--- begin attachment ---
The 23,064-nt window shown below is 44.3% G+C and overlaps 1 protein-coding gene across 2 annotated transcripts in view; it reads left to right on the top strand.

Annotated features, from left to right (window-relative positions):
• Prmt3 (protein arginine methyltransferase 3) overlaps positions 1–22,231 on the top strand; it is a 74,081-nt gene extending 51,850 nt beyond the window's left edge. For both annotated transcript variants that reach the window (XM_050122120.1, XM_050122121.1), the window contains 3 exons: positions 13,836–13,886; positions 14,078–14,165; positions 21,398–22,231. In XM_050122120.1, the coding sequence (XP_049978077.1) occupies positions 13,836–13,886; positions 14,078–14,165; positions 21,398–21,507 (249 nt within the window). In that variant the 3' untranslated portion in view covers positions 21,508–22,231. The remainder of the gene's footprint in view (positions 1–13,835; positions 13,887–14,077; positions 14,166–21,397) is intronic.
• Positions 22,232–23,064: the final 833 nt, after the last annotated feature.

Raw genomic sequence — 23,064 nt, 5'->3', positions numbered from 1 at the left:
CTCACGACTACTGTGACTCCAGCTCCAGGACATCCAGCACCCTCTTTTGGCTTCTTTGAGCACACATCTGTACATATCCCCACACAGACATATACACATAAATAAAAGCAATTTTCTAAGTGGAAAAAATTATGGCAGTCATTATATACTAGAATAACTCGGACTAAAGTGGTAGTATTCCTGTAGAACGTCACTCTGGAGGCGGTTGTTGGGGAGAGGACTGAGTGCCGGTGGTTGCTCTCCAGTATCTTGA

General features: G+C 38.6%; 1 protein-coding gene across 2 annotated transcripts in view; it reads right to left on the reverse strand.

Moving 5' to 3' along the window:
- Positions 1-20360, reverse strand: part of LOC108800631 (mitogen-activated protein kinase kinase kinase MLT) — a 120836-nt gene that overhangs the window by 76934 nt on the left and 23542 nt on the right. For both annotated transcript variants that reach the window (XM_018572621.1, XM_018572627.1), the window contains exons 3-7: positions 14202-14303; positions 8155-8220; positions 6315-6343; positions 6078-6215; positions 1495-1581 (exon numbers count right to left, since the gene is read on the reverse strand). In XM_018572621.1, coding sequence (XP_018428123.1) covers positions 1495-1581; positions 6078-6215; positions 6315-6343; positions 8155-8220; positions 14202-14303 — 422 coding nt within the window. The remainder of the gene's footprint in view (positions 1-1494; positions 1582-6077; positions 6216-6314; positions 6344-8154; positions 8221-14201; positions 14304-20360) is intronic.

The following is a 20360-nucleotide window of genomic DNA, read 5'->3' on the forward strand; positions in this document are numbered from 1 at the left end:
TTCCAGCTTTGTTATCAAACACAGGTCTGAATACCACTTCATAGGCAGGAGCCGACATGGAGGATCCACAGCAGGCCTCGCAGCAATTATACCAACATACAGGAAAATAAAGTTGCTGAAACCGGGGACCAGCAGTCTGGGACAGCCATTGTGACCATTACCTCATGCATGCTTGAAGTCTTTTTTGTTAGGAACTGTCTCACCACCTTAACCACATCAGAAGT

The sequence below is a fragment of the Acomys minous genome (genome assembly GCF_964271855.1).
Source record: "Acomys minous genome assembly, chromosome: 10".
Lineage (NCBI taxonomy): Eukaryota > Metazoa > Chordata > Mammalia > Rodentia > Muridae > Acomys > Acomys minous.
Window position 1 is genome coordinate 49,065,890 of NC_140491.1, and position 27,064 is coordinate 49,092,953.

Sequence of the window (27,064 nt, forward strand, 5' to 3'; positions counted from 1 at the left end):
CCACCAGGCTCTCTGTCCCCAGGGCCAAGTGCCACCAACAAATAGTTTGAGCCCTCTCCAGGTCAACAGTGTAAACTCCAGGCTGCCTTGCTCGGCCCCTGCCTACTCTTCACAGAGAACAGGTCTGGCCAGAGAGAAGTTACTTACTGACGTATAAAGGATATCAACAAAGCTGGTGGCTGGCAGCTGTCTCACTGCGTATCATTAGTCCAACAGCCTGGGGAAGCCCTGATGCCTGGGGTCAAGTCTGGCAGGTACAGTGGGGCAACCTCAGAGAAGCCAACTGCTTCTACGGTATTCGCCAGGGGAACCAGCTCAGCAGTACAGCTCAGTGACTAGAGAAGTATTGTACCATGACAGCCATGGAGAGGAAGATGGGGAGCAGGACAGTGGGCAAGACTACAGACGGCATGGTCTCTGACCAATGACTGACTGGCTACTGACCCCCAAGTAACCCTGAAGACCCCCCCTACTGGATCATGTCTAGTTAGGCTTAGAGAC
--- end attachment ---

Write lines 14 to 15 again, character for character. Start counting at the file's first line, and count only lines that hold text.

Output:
Lineage (NCBI taxonomy): Eukaryota > Metazoa > Chordata > Mammalia > Rodentia > Muridae > Acomys > Acomys minous.
Window position 1 is genome coordinate 49,065,890 of NC_140491.1, and position 27,064 is coordinate 49,092,953.